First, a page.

MY SPOUSE IS CLINGY, WHAT SHOULD I DO?
My Spouse is Clingy, What Should I Do?
If you’re living these issues, you have to decide whether you’re comfortable with this behavior (and the fact that it may get worse) or if you’re going to address it.
As a divorce attorney, I’m in a position to regularly hear about how relationships can go wrong and the different issues that lead to breakups. And clingy, possessive, and jealous behaviors are some of the most difficult for people to manage.
Different people are comfortable with different levels of attachment. However, there’s clearly a point beyond which someone’s need for connection and contact is unhealthy.
Why does this happen and what can be done about it?
If your spouse opposes your independence, it’s likely because of how your spouse feels about himself (or herself). The incessant contact and the need to keep you nearby is for reassurance - typically that you’re not bolting for another relationship.
That insecurity may have resulted from the person’s trust being breached in the past or low self-esteem, or a combination of both. And this negative mindset has little to do with how intelligent, attractive, and/or successful the person is.
Possessive behaviors can escalate quickly. It’s easy to let it slide slide at first. The relationship is new. You don’t want to say or do anything to dim the flames of passion. Therefore, instead of addressing it, you may instead feed into it.
However, feeding into clingy behavior may increase the level of dependence, and further solidify the person’s expectation that you cannot have indepdendence.
If this behavior continues over time, it can become suffocating, or even dangerous: it can sometimes turn violent when serious issues arise.
Love is not something anyone should be out to “get.” It’s something you give. And if you’re genuine and care enough about another person and invest in the relationship, they will likely reciprocate. However, on the other hand, when someone is overly dependent on “receiving” the love, it’s less likely to happen.
Ironically, the more the couple as individuals can set each other free and can enjoy seeing the other grow as an independent person, the stronger the relationship.
If you’re caught in a possessive relationship, how do you tell your spouse there’s an issue?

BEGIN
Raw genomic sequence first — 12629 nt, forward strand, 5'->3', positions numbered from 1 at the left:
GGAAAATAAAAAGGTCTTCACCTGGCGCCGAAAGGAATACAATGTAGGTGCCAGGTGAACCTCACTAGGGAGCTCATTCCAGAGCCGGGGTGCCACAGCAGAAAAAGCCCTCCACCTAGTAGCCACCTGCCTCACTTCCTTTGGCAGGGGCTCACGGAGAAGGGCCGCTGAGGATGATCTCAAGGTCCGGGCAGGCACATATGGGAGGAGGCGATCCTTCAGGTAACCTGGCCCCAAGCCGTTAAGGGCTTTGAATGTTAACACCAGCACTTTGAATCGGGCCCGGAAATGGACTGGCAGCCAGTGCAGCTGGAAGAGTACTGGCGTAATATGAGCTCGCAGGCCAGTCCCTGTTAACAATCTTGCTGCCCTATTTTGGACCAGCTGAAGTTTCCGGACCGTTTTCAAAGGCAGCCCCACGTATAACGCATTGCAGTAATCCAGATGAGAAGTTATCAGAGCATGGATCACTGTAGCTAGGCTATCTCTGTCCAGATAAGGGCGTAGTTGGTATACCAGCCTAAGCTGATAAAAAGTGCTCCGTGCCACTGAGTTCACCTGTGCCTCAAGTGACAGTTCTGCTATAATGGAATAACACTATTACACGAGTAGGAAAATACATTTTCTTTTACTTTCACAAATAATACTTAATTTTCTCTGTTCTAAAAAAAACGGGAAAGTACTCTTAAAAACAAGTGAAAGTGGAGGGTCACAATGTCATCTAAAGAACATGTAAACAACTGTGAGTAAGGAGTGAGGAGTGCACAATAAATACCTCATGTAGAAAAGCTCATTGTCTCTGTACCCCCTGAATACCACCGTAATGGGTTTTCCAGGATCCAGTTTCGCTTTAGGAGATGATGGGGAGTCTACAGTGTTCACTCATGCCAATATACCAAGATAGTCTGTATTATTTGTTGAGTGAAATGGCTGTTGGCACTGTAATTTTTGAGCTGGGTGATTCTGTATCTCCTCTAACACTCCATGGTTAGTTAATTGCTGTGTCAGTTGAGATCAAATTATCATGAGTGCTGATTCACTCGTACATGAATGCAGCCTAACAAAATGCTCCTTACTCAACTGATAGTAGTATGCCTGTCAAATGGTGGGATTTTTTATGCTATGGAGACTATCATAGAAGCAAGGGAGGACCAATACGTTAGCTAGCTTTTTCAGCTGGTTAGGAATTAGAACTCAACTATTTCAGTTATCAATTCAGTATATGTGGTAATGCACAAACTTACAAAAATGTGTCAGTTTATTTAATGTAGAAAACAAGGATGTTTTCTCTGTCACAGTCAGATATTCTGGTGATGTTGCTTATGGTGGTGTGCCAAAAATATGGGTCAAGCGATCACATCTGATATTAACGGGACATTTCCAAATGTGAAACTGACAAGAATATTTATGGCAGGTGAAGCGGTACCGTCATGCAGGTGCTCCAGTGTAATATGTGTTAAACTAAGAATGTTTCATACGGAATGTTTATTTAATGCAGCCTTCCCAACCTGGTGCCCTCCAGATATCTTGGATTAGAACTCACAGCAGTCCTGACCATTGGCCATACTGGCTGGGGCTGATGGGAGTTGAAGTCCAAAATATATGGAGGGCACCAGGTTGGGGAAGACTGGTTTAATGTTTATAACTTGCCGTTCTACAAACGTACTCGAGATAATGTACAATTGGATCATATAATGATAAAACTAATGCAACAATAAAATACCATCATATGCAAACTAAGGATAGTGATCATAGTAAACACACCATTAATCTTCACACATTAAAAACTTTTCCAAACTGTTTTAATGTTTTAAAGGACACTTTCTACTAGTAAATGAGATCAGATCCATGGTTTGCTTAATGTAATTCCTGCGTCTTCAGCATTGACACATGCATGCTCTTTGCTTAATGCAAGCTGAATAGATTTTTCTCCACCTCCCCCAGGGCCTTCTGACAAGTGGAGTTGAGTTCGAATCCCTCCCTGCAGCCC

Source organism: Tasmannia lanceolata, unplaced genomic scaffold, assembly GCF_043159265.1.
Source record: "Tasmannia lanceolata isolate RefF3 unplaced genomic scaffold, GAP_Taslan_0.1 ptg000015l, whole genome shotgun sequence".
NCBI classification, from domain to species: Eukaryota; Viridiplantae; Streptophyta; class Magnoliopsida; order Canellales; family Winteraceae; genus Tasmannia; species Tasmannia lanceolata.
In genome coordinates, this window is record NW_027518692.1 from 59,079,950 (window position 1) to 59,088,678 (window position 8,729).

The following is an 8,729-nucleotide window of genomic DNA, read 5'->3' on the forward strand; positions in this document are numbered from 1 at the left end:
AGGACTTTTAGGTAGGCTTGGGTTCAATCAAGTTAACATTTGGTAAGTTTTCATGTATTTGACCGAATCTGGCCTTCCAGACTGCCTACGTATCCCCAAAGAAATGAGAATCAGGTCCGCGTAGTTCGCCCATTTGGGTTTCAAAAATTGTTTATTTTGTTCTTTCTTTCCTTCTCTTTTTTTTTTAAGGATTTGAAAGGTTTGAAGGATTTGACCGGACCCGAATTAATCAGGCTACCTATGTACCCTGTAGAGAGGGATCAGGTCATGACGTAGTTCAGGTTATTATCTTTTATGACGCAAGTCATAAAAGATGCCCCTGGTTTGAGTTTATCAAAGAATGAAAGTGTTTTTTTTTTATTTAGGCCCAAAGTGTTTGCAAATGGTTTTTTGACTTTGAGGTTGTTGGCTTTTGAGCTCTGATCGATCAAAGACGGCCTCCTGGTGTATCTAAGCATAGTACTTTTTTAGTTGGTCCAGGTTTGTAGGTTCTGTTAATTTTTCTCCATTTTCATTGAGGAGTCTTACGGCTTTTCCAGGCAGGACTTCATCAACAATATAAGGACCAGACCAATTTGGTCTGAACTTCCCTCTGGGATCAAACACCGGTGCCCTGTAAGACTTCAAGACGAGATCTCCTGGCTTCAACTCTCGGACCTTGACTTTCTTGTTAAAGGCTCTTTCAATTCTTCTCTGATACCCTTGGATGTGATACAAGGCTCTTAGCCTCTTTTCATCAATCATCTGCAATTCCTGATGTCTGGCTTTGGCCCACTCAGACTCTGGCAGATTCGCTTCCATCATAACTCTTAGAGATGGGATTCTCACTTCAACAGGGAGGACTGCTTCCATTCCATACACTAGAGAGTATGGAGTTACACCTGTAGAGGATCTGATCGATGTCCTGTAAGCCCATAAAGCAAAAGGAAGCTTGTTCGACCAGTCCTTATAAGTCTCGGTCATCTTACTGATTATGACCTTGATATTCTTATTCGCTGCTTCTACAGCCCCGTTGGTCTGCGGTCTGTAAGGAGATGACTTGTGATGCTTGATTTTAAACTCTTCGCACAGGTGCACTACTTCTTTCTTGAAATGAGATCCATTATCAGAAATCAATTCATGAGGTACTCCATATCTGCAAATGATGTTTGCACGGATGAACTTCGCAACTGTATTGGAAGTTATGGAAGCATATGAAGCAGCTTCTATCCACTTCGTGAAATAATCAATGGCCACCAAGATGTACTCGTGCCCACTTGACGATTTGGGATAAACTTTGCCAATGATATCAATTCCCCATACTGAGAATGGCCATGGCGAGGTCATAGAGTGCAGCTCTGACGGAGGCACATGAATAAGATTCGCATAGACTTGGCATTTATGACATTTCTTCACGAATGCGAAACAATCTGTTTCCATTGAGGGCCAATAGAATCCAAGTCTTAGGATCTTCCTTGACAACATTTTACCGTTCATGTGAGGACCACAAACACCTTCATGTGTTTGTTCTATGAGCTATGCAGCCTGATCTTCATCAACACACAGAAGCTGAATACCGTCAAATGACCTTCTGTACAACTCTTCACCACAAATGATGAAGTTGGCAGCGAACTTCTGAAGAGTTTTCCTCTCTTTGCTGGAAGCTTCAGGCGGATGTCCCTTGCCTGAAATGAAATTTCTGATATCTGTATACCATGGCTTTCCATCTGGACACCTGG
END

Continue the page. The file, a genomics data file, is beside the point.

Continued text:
First, if you breached the trust, but you care enough to fix the relationship, you have to take responsibility and commit to doing the work necessary to regain trust.
However, if the possessive behavior is linked to something that happened before your relationship, a different approach is required. What you should NOT do is start the conversation by blaming and accusing: that puts you on a path to argument and tension.
Instead, in a caring and supportive manner, you can tell your spouse how you feel about certain actions and behaviors. “Flo, I care very much about you and cherish our relationship. But when you do X, it makes me feel like Y. Can we talk about that?”
Why the name “Flo?” I don’t know, why not? It works for both male and female.
Anyway, back to the point. Using questions instead of statements is less likely to put your spouse on the defensive, and more likely to result in open discussion that can lead to the root of the problem. If it’s a significant issue that resulted in psychological trauma, the person may benefit from counseling to address it.
If the person fails to acknowledge and work on the issues leading to the behavior, it will be difficult to improve your relationship because the behavior may continue to cause discord and resentment.
The bottom line is that if “clingy” behavior is ignored or worse yet, enabled, it has the potential to spiral out of control into possessiveness, jealousy, and even violence. Life is too short to be spending your time walking on egg shells and feeding into neurosis. If you have a clingy spouse, have the difficult conversation sooner rather than later - because later may be too late.